The Debtor, on the other hand, argues that the NASD award contains no findings of fraud. In addition, the Debtor points out that the amount awarded by the arbitration panel was less than thirteen percent of the $250,000.00 in damages the Plaintiffs sought. The Debtor agrees that this Court is precluded from re-litigating issues already determined by the arbitration panel, under the doctrine of res judicata. See11 U.S.C. § 523(a)(4); Beeber, 239 B.R. at 20.

In addition, the Debtor argues that he was not a fiduciary as the term is defined in the dischargeability context because an ordinary commercial relationship does not give rise to a fiduciary duty. See Lang, 108 B.R. at 589.


This Court has jurisdiction over this proceeding pursuant to 28 U.S.C. § 1334(b) as a matter arising under § 523 of the Bankruptcy Code. The matter is before this Court under Internal Operating Procedure 15(a) (formerly known as Local Rule 2.33) of the United States District Court for the Northern District of Illinois, automatically referring bankruptcy cases and proceedings to this court for hearing and determination. This is a core proceeding under 28 U.S.C. § 157(b)(2)(I).

Conclusions of Law

Section 523(a)(2) of the Bankruptcy Code, 11 U.S.C. § 523(a)(2), provides, in relevant part:

A discharge under section 727 . . . of this title does not discharge an individual debtor from any debt — for money, property, services, or an extension, renewal, or refinancing of credit, to the extent obtained by —
(A) false pretenses, a false representation, or actual fraud, other than a statement respecting the debtor’s or an insider’s financial condition[.]

Section 523(a)(4) of the Bankruptcy Code, 11 U.S.C. § 523(a)(4), provides:

A discharge under section 727 . . . of this title does not discharge an individual from any debt — for fraud or defalcation while acting in a fiduciary capacity, embezzlement, or larceny[.]

To prevail on a complaint under 11 U.S.C. § 523(a)(2), a plaintiff must establish three elements. First, the plaintiff must prove that the debtor obtained money, property, services, or an extension, renewal or refinancing of credit from the plaintiff by making representations that the debtor knew to be false or that were made with such reckless disregard for the truth as to constitute willful misrepresentations.Ward, 233 B.R. at 815; see also Mayer v. Spanel Intern. Ltd., 51 F.3d 670, 673074 (7th Cir. 1995); P S X-Ray Company, Inc. v. Dawes (In reDawes), 189 B.R. 714, 720 (Bankr.N.D.Ill. 1995). Second, the plaintiff must prove that the debtor acted with an intent to deceive. Ward, 233 B.R. at 815. Finally, the plaintiff must prove that it justifiably relied on the debtor’s false statements. Id.; see also Field v. Mans, 516 U.S. 59, 74-75, 116 S.Ct. 437, 133 L.Ed.2d 351 (1995).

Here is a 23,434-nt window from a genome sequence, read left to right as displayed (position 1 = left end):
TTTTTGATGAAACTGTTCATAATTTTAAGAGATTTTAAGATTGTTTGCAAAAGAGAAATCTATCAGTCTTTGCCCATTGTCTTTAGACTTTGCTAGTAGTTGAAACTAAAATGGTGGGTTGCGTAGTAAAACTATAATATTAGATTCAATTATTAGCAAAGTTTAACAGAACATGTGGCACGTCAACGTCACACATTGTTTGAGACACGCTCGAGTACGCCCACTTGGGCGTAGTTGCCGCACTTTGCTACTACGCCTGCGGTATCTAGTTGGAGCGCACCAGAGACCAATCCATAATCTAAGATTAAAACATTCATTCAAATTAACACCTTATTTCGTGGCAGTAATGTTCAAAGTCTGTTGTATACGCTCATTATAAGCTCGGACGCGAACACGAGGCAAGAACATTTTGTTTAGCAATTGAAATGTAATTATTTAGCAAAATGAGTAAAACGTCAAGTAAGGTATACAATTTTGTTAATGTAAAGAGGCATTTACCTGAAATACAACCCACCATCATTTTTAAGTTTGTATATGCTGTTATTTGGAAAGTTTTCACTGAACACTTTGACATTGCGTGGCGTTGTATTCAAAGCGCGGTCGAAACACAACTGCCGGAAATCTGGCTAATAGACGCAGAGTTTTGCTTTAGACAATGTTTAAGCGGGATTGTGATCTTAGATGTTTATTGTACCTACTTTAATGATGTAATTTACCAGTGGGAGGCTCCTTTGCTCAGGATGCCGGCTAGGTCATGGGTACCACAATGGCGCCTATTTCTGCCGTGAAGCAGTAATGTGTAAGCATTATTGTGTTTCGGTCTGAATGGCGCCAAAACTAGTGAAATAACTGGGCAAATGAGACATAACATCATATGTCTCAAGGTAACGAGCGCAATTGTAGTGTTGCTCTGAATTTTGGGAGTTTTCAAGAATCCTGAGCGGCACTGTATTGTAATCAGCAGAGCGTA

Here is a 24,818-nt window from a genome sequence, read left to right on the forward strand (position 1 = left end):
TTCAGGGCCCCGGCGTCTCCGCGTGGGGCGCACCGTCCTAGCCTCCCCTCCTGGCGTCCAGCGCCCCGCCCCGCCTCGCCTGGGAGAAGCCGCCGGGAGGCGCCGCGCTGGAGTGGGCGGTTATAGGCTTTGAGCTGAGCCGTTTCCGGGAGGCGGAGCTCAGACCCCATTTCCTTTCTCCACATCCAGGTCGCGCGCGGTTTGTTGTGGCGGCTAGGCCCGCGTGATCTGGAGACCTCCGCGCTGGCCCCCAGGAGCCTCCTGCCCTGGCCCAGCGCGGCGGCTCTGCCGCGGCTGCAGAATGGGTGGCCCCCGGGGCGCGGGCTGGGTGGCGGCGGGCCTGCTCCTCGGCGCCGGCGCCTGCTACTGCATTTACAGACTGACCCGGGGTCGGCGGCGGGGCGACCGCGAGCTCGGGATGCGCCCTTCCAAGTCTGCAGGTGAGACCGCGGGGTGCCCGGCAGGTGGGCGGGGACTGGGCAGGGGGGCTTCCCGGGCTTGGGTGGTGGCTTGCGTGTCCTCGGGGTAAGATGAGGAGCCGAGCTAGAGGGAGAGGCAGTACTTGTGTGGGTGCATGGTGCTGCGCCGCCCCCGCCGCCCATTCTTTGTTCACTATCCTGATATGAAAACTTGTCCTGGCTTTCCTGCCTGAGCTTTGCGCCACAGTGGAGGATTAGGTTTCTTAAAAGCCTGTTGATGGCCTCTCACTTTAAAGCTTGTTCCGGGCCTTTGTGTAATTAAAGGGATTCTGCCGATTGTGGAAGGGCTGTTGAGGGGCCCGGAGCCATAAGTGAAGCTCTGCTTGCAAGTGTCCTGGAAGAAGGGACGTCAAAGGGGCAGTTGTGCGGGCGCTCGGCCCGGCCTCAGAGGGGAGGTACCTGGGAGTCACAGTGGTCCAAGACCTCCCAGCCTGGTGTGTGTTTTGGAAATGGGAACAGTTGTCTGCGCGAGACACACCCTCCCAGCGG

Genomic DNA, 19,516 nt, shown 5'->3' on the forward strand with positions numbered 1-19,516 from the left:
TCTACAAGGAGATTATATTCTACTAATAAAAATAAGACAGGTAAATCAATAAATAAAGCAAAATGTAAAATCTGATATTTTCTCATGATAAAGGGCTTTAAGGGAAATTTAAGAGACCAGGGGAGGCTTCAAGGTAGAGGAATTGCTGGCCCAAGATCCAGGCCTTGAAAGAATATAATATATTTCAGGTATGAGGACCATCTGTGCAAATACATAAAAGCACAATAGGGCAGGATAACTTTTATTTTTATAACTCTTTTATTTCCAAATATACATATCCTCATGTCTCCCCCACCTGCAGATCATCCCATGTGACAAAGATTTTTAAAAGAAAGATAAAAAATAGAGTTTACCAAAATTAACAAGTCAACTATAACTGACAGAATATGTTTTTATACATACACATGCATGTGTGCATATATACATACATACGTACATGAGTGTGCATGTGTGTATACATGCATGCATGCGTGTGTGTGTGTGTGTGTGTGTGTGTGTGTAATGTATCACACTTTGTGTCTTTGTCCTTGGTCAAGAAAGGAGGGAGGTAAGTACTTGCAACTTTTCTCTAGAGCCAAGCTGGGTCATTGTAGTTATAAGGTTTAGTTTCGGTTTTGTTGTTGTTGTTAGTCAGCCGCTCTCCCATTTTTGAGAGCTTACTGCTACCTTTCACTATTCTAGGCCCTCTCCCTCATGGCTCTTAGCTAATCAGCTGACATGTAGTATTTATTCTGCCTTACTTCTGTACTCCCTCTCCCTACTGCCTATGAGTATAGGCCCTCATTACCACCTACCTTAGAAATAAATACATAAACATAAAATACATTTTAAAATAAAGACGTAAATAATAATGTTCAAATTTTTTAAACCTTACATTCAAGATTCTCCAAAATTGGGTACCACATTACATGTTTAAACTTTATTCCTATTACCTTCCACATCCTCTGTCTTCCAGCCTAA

To prevail on a complaint under 11 U.S.C. § 523(a)(4), a plaintiff must prove that the debt was produced by the debtor’s (1) fraud or defalcation while acting as a fiduciary; or (2) embezzlement; or (3) larceny. Morgan v. LeRoy (In re LeRoy), 251 B.R. 490, 499
(Bankr.N.D.Ill. 2000). To establish that a debt is nondischargeable because of fraud or defalcation while acting as a fiduciary, the plaintiff must establish, by a preponderance of the evidence, that there was an express trust or fiduciary relationship, and a debt caused by the debtor’s fraud or defalcation while acting as a fiduciary. Id.; seealso Grogan v. Garner, 498 U.S. 279, 291, 111 S.Ct. 654, 661,112 L.Ed.2d 755 (1991) (holding that ordinary preponderance of the evidence standard applies in dischargeability actions). Thus, the first requirement for a debt to be found nondischargeable under 11 U.S.C. § 523(a)(4) is that there must be a fiduciary relationship. Additionally, to establish fraud under § 523(a)(4), the plaintiff must show that there was a positive, intentional act involving moral turpitude, as constructive fraud is insufficient. Illinois v. Monahan (In re Monahan), 2000 WL 225893 at *6 (Bankr.N.D.Ill. Feb. 24, 2000).

The problem in the instant proceeding is that, even accepting as true everything in the Plaintiffs’ 402.M statement, this Court does not have enough facts to determine whether the above elements have been satisfied. It is not clear exactly what false representations the Debtor made, to whom they were made, whether they were made with intent to deceive and whether the Plaintiffs reasonably relied on those false representations.

Apparently, these issues were all litigated before the NASD arbitration panel. However, it is impossible to determine, from the arbitration Award, what facts and legal conclusions formed the basis of that award. This Court, from the record before it, cannot determine what factual allegations were actually litigated and proved before the arbitration panel. See, e.g., Anglo-Iberia Underwriting Mgmt. Co. v. Lodderhose (Inre Lodderhose), 2000 WL 1474441 at *4 (Bankr.N.D.Ill. Sept. 19, 2000).

Even if the arbitration panel’s Award set forth the facts on which it relied in making its decision, it is not clear that this Court would be bound by such findings. In his response to the Plaintiffs’ motion for summary judgment, the Debtor argues that the doctrine of res judicata should apply because the four elements for establishing res judicata have been met: (1) there is an existing final judgment based upon the merits of the case; (2) the judgment was rendered by a court of competent jurisdiction; (3) the judgment is conclusive of the causes of action and of facts and issues thereby litigated; and (4) the same parties are in the original case as are in the subsequent action. (Response p. 6); seealso In re Beeber, 239 B.R. at 20.